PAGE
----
In Comics and Sequential Art, Will Eisner confronts supercilious attitudes directed at audiences and auteurs of sequential art. Eisner examines comics as a distinct art and literary form, as well as an ancient means of creative expression. Challenging those who dismiss it as immature, Eisner promotes the scholarly discussion of comics as a valid form of reading.
The format of comics presents a montage of both word and image, and the reader is thus required to exercise both visual and verbal interpretive skills. The regimens of art (e.g., perspective, symmetry, line) and the regimens of literature (e.g., grammar, plot, syntax) become superimposed upon each other. The reading of a graphic novel is an act of both aesthetic perception and intellectual pursuit. (p. 2)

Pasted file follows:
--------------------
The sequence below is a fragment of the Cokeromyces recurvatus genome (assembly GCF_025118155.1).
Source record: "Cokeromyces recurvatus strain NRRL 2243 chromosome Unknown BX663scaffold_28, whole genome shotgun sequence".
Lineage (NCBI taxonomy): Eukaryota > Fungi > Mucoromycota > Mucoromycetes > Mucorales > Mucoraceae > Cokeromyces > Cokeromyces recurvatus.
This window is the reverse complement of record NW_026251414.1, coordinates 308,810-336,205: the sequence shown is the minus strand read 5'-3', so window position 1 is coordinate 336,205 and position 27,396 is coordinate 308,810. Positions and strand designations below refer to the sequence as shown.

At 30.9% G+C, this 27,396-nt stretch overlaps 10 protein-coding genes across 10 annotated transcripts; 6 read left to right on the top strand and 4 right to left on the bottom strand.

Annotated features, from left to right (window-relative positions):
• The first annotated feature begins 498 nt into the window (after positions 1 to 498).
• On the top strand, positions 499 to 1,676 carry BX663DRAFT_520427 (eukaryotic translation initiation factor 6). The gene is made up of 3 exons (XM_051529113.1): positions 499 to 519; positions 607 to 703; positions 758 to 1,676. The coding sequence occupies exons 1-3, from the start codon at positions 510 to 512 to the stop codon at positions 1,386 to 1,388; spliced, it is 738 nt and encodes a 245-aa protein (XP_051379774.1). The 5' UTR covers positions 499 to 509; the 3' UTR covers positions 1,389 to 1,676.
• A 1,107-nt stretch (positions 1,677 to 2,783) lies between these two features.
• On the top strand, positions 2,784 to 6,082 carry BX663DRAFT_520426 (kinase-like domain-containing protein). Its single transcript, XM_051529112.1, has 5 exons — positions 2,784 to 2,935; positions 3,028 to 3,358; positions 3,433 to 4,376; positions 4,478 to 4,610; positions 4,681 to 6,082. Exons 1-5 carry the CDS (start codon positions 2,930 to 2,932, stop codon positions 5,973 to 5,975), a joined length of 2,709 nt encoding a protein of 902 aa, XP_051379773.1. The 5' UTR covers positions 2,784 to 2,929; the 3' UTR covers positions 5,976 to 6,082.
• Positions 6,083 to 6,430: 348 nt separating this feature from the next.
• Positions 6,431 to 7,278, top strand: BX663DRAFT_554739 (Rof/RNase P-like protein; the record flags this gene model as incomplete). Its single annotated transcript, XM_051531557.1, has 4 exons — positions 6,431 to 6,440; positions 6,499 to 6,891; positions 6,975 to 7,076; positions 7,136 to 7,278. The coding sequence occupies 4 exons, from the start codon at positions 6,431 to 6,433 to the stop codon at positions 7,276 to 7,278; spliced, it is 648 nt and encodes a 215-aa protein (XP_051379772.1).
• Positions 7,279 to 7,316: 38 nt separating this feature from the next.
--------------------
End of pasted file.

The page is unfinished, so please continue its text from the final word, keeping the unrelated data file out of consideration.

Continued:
Eisner’s assertion feels both revelatory and affirming. I find the entire concept of cultural hierarchy absurd. How ironic is it to view the reading of comic books as ‘lowbrow’, yet flock to museums and galleries, fawning over early tapestries, friezes, hieroglyphics and other illustrated narrations? They are all comics! Sequential art is one of the the earliest methods of expression. Let us put away unwarranted contempt, and explore the enduring power of graphic storytelling for sharing ideas and telling our stories.
FYI – For those who find prizes validating, the Pulitzer Prizer for literature has twice been awarded to graphic novels (in 1992, Maus by Art Spiegelman, and in 2018, Welcome to the New World by Jake Halpern and Michael Sloan).